The US president’s visit to Israel and the occupied West Bank last week paved the way for an escalated crackdown on Palestinian human rights advocates and journalists in the Middle East.
During his perfunctory visit to the occupied West Bank on Friday, Joe Biden said that the US “will continue to insist on a full and transparent accounting” for the killing of journalist Shireen Abu Akleh.
He did not elaborate on what such an accounting would look like or what form Washington’s insistence might take.
The president’s vague pledge was belied by his much more specific commitment to shield Israel from accountability. That promise was made in the “Jerusalem US-Israel Strategic Partnership Joint Declaration” that he issued with Yair Lapid, Israel’s prime minister, a day earlier.
“Integral” to that pledge is Washington’s “commitment never to allow Iran to acquire a nuclear weapon, and that it is prepared to use all elements of its national power to ensure that outcome.”
The US also pledged to seek “additional missile defense assistance” for Israel during “exceptional circumstances” such as Israel’s military offensive in Gaza in May 2021.
Around a dozen people in Israel were killed as a result of rocket fire from Gaza during those 11 days.
Palestinians lack an advanced defense system like that used by Israel to intercept rockets fired from Gaza. Fourteen Palestinian families lost three or more members in a single attack during that offensive as Israel targeted residential buildings.
UN independent human rights experts have stated that “owing to the vast asymmetry of power, the victims of this conflict are disproportionately Palestinians in Gaza.”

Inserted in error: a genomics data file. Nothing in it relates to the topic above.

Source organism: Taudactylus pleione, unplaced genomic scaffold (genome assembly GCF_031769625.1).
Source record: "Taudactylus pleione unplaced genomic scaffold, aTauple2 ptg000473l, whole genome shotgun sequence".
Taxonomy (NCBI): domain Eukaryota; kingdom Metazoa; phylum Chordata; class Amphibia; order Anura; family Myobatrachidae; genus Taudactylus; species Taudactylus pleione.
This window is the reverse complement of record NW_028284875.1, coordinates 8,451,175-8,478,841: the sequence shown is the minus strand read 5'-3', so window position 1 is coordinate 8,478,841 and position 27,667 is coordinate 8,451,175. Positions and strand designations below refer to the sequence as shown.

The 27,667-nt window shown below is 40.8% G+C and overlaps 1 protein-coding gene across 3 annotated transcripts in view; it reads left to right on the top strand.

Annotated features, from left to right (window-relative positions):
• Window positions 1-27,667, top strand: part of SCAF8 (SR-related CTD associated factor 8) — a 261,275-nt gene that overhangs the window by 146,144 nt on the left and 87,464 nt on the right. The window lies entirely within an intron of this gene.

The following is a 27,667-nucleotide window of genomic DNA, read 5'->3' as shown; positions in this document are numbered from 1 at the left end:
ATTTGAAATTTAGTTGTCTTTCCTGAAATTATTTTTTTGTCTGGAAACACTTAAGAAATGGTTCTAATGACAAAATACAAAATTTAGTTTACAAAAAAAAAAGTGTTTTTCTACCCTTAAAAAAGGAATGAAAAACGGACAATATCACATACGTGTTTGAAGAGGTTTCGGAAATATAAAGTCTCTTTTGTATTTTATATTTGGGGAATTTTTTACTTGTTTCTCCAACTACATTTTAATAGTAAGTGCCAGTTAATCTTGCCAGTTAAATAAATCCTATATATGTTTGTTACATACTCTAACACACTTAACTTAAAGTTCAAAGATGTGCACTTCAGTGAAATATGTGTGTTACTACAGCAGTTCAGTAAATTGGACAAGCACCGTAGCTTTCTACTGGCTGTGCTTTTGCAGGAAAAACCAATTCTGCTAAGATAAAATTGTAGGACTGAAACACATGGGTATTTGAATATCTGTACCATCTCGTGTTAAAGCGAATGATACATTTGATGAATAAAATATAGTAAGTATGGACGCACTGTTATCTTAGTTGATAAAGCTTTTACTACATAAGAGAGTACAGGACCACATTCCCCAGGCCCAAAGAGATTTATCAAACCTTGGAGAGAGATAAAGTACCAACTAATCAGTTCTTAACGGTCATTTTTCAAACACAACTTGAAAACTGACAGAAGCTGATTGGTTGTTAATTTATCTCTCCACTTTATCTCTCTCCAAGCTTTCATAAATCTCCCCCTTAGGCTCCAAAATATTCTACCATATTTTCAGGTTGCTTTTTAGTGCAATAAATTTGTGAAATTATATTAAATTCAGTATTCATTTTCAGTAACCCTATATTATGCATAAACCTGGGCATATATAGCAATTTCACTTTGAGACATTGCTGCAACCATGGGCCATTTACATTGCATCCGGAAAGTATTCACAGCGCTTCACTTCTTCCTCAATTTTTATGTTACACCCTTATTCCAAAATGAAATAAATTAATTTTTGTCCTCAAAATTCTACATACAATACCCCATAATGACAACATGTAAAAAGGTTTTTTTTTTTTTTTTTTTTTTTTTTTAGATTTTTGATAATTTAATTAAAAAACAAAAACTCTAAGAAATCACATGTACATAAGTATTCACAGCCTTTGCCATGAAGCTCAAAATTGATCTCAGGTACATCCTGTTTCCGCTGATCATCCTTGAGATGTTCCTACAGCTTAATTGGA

Asymmetry of power
Biden pledged to perpetuate this asymmetry of power by stating that he would continue to help Israel stamp out any and all Palestinian resistance – armed or otherwise – to Israeli occupation, colonization and apartheid.
Washington affirmed that it would work with Tel Aviv to “combat all efforts to boycott or de-legitimize Israel, to deny its right to self-defense, or to unfairly single it out in any forum, including at the United Nations or the International Criminal Court.”
That promise directly contradicts Biden’s purported insistence for accountability for Shireen Abu Akleh.
Abu Akleh, a US citizen and veteran Al Jazeera correspondent, was fatally shot while covering an Israeli military raid in the West Bank city of Jenin during May.
On 4 July, a major holiday in the US, the State Department issued a statement acknowledging that Abu Akleh was most likely killed by Israeli fire.
The statement, attributed to spokesperson Ned Price, added without any elaboration that US officials “found no reason to believe that this was intentional.”
The UN human rights office also concluded that Abu Akleh and her colleagues, who were wearing protective vests and helmets marking them as press, came under fire from the direction of Israeli forces.
But in contrast to the State Department, the human rights office noted that “several single, seemingly well-aimed bullets were fired towards them,” suggesting that the shooting was deliberate.
The State Department even appeared to justify the Israeli military’s actions, saying that Abu Akleh was killed as a “result of tragic circumstances during an IDF-led military operation against factions of Palestinian Islamic Jihad … which followed a series of terrorist attacks on Israel.”
While the Biden administration has deferred to Israel, dozens of members of Congress and most senators belonging to the Democratic Party have called for a US investigation into Abu Akleh’s killing.
The Palestinian Authority and Al Jazeera have reportedly made separate filings to the International Criminal Court asking the tribunal to investigate the journalist’s shooting death as part of the Palestine war crimes probe that it launched last year.
While Biden lifted sanctions on International Criminal Court officials imposed by the Trump administration, his State Department responded to the announcement of the Palestine investigation by saying that it “firmly opposes and is deeply disappointed by this decision.”